Angry parents hit out at vegetarian cafe after it bans nappy changes

A New Zealand cafe has received a wave of backlash after staff told customers they are not allowed to change their children’s nappies in the restaurant’s bathroom.

The plant based cafe, Barley, in Palmerston North, placed a sign informing parents on the toilet door.

“This is not a nappy changing station,” the notice read, advising people to use facilities at the nearby plaza instead.

“Just remember the people who have to clean that mess are the same people that serve you food…”

According to the owner, Matt McNelis, the note led to a flurry of negative online reviews from upset parents, most of whom he claims have not ever dined at his restaurant.

“It's been brought to my attention that a notice on our bathrooms have caused widespread outrage, being posted to numerous groups and people who have never actually set foot in Barley to leave bad reviews on all forums,” Mr McNelis wrote on the Barley Facebook page.

The notice that caused "widespread outrage" at the New Zealand Barley cafe, according to the cafe owner. Source: Facebook

The owner went on to explain that the reason for the notice was because Barley was “aiming to become completely zero waste” and his staff had been impacted by a “spate” of nappies being shoved into sanitary bins.

Some patrons had tried to “flush them, blocking the toilets, leave them in the sinks, on the floor or behind the doors.”

Because of this, Mr McNelis said his staff were having “to stop service, don protective gear and thoroughly sanitise the facilities.”

Although the owner of the cafe said such incidents only occurred “on a few occasions”, he took the action of putting up the sign, which caused “widespread outrage” after doing the rounds on social media.

Mr McNeails said changing room facilities were available “a 30seconds (sic) walk from our door” and announced his staff would happily place used nappies in the recycling bin if asked but no customers had ever requested that.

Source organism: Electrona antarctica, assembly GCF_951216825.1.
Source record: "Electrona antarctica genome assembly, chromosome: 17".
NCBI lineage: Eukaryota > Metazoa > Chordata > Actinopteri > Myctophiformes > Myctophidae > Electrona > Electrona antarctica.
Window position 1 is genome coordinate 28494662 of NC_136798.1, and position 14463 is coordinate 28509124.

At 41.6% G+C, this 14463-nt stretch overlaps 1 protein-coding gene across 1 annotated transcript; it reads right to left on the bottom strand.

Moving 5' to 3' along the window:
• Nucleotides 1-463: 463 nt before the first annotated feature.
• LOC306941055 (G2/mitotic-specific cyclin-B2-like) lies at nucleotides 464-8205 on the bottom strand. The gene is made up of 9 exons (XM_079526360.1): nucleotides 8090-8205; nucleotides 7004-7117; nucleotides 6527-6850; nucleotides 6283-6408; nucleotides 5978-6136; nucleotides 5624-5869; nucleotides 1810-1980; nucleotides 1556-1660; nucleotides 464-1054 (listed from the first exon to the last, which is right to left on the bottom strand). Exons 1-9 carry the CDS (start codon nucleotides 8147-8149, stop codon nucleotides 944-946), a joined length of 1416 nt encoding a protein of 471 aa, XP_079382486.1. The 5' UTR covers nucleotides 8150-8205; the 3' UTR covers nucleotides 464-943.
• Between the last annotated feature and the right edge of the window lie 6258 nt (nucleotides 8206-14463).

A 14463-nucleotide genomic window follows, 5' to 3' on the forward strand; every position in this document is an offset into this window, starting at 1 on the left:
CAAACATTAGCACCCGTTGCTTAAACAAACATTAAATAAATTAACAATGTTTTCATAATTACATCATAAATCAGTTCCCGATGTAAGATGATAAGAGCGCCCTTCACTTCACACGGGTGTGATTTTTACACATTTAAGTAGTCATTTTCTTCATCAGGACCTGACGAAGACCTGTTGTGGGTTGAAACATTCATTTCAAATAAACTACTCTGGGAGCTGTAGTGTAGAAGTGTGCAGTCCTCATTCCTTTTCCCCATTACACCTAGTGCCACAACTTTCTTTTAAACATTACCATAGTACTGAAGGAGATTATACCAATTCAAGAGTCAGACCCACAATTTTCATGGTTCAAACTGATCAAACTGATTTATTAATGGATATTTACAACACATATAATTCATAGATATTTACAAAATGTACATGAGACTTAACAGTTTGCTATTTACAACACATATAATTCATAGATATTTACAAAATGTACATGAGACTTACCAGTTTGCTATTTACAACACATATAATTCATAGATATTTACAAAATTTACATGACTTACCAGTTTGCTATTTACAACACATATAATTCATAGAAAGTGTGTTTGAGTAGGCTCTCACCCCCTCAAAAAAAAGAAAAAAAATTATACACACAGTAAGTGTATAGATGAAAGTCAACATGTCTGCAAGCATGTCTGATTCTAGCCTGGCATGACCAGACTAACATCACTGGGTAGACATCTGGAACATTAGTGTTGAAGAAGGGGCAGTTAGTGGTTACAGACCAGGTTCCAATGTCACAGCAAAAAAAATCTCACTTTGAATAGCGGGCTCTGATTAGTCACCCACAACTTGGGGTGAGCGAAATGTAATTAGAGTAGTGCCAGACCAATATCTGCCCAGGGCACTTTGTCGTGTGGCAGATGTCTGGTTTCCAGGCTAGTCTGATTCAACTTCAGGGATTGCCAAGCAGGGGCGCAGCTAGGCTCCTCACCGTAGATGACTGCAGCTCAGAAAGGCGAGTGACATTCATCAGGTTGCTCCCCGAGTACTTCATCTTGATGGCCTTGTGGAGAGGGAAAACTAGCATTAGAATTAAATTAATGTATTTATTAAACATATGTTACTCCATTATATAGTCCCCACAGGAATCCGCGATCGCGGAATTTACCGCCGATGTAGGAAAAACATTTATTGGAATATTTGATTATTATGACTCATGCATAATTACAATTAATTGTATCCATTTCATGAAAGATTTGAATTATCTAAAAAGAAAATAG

The owner told local publication that he had to cull nearly 30 negative reviews from the restaurant’s Trip Advisor page.

When people pointed out on Facebook that the sign made parents feel unwelcome, the owner stood his ground and said the bathroom was too small to install nappy changing facilities.

“To be clear, I will not be installing changing stations in our already small bathroom facilities and will continue to conduct my business as I see fit which is producing high quality and unique dishes from locally sourced ingredients,” Mr McNeails responded on Facebook.

The response on social media provoked a reaction of support and confusion.

“When did cafes become a crèche?” one person asked.

“Not hard to change a nappy in the car and dispose of it at home. Hardly calls for a bad review!” another responded.

“The sign could have been communicated better. If you don't want babies there then put a sign out front so parents can take their money elsewhere, it's simple,” a parent wrote.

“I really love your cafe, food and (usually your) philosophy but I'm about to become a mum soon and to be quite honest it would put me off going unfortunately,” another customer said.

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